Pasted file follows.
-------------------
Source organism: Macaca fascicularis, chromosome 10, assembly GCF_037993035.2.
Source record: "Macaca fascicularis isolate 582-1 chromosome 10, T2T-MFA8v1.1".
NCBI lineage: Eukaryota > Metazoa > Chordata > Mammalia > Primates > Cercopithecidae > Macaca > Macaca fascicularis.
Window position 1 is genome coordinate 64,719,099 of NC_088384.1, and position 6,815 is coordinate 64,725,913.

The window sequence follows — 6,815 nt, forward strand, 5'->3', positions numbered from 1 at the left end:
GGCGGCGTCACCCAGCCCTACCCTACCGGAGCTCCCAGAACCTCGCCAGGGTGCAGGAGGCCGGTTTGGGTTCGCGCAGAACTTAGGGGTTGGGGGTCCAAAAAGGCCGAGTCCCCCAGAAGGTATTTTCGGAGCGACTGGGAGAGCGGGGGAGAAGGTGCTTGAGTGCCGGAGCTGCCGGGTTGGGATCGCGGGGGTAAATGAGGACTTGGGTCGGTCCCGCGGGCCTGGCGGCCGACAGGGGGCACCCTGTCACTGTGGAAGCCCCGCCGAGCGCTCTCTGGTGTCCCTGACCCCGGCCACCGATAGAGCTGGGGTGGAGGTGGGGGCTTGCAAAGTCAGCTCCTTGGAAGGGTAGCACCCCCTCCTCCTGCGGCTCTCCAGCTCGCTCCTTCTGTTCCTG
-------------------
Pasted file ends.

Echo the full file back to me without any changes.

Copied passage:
Source organism: Macaca fascicularis, chromosome 10, assembly GCF_037993035.2.
Source record: "Macaca fascicularis isolate 582-1 chromosome 10, T2T-MFA8v1.1".
NCBI lineage: Eukaryota > Metazoa > Chordata > Mammalia > Primates > Cercopithecidae > Macaca > Macaca fascicularis.
Window position 1 is genome coordinate 64,719,099 of NC_088384.1, and position 6,815 is coordinate 64,725,913.

The window sequence follows — 6,815 nt, forward strand, 5'->3', positions numbered from 1 at the left end:
GGCGGCGTCACCCAGCCCTACCCTACCGGAGCTCCCAGAACCTCGCCAGGGTGCAGGAGGCCGGTTTGGGTTCGCGCAGAACTTAGGGGTTGGGGGTCCAAAAAGGCCGAGTCCCCCAGAAGGTATTTTCGGAGCGACTGGGAGAGCGGGGGAGAAGGTGCTTGAGTGCCGGAGCTGCCGGGTTGGGATCGCGGGGGTAAATGAGGACTTGGGTCGGTCCCGCGGGCCTGGCGGCCGACAGGGGGCACCCTGTCACTGTGGAAGCCCCGCCGAGCGCTCTCTGGTGTCCCTGACCCCGGCCACCGATAGAGCTGGGGTGGAGGTGGGGGCTTGCAAAGTCAGCTCCTTGGAAGGGTAGCACCCCCTCCTCCTGCGGCTCTCCAGCTCGCTCCTTCTGTTCCTG